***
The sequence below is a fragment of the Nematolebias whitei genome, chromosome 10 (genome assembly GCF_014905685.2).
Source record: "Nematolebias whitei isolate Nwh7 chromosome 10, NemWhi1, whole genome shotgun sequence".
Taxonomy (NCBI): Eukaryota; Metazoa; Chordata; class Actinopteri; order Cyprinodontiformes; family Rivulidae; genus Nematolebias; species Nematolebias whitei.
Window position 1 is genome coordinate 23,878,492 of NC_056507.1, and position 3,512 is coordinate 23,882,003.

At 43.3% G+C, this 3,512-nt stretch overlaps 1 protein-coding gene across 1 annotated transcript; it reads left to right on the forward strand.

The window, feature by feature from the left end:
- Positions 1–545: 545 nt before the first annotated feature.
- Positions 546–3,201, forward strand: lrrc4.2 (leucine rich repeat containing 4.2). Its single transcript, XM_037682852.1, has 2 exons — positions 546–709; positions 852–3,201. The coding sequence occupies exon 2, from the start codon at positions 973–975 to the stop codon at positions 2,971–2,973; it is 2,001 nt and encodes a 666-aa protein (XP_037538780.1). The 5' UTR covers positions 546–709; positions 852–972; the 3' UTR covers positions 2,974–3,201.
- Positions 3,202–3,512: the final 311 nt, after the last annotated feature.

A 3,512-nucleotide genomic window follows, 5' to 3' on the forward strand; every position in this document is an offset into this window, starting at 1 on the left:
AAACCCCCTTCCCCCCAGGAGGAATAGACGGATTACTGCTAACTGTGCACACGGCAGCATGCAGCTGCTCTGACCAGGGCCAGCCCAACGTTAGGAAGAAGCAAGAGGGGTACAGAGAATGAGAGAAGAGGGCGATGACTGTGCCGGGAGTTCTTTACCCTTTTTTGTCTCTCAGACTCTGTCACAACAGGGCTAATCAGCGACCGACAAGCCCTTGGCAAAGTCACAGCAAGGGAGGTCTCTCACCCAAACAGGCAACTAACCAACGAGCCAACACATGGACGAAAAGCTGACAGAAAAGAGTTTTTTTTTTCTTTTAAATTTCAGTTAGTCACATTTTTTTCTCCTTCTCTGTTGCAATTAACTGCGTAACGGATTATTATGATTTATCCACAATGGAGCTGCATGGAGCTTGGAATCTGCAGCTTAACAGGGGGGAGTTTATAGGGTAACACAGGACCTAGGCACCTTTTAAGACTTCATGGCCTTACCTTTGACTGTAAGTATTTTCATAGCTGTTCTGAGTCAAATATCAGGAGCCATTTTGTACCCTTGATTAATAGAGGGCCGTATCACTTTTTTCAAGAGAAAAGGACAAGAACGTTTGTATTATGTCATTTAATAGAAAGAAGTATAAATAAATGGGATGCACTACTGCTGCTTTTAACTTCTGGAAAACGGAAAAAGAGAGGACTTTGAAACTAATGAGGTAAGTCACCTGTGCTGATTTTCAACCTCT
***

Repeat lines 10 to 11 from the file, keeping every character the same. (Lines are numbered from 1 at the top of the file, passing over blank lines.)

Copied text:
A 3,512-nucleotide genomic window follows, 5' to 3' on the forward strand; every position in this document is an offset into this window, starting at 1 on the left:
AAACCCCCTTCCCCCCAGGAGGAATAGACGGATTACTGCTAACTGTGCACACGGCAGCATGCAGCTGCTCTGACCAGGGCCAGCCCAACGTTAGGAAGAAGCAAGAGGGGTACAGAGAATGAGAGAAGAGGGCGATGACTGTGCCGGGAGTTCTTTACCCTTTTTTGTCTCTCAGACTCTGTCACAACAGGGCTAATCAGCGACCGACAAGCCCTTGGCAAAGTCACAGCAAGGGAGGTCTCTCACCCAAACAGGCAACTAACCAACGAGCCAACACATGGACGAAAAGCTGACAGAAAAGAGTTTTTTTTTTCTTTTAAATTTCAGTTAGTCACATTTTTTTCTCCTTCTCTGTTGCAATTAACTGCGTAACGGATTATTATGATTTATCCACAATGGAGCTGCATGGAGCTTGGAATCTGCAGCTTAACAGGGGGGAGTTTATAGGGTAACACAGGACCTAGGCACCTTTTAAGACTTCATGGCCTTACCTTTGACTGTAAGTATTTTCATAGCTGTTCTGAGTCAAATATCAGGAGCCATTTTGTACCCTTGATTAATAGAGGGCCGTATCACTTTTTTCAAGAGAAAAGGACAAGAACGTTTGTATTATGTCATTTAATAGAAAGAAGTATAAATAAATGGGATGCACTACTGCTGCTTTTAACTTCTGGAAAACGGAAAAAGAGAGGACTTTGAAACTAATGAGGTAAGTCACCTGTGCTGATTTTCAACCTCT